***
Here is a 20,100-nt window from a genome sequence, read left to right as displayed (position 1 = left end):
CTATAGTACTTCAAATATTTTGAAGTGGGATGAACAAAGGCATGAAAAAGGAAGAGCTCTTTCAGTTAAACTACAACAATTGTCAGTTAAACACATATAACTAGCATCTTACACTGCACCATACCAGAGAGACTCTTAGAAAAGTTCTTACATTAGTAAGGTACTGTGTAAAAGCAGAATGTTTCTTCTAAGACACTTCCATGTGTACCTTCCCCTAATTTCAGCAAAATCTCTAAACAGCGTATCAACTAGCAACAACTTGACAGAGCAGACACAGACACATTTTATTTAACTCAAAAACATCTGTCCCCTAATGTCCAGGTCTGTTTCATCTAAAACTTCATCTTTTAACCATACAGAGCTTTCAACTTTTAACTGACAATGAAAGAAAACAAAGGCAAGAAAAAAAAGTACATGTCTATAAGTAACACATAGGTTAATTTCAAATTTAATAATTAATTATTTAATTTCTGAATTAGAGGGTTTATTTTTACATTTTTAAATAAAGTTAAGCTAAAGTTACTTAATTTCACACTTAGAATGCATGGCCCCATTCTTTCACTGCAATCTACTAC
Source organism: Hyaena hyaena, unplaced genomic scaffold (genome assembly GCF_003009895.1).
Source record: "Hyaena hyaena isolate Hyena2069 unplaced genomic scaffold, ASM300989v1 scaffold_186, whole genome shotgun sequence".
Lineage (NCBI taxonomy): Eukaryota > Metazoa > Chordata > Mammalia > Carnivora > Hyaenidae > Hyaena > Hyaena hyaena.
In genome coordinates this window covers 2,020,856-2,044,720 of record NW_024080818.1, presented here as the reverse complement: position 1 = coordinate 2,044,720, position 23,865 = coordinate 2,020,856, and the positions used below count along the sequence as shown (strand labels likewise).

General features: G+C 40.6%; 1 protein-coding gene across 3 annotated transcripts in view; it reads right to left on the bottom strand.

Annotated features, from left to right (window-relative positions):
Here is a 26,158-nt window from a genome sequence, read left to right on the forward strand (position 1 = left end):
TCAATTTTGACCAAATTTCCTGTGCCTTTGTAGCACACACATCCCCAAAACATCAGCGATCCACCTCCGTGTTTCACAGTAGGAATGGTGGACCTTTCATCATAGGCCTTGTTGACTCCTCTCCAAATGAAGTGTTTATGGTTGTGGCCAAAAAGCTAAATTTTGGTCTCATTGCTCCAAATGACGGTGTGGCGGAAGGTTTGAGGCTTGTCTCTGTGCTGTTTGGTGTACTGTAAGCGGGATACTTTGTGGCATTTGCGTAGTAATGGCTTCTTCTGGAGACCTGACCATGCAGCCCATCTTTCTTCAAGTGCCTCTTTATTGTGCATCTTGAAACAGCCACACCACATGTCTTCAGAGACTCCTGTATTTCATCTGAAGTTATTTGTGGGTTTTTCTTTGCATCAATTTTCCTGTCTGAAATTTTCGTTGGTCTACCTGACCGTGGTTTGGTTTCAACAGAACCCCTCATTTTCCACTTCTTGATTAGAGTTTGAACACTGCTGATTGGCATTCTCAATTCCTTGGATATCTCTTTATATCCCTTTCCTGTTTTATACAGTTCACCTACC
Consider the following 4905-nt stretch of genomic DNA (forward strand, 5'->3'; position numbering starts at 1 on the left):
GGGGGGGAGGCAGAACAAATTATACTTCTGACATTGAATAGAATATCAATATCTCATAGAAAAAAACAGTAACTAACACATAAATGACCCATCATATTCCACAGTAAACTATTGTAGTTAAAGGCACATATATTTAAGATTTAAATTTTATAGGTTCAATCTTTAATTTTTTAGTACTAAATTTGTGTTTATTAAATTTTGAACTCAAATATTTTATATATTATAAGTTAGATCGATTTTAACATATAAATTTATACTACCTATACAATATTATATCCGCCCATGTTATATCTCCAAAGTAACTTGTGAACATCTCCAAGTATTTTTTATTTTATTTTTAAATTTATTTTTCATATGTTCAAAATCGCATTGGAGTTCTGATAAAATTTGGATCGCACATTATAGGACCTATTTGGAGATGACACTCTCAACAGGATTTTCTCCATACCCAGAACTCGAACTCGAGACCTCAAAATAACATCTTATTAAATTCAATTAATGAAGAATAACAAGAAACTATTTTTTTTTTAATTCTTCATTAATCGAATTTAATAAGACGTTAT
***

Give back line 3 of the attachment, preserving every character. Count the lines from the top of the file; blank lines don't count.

Source organism: Hyaena hyaena, unplaced genomic scaffold (genome assembly GCF_003009895.1).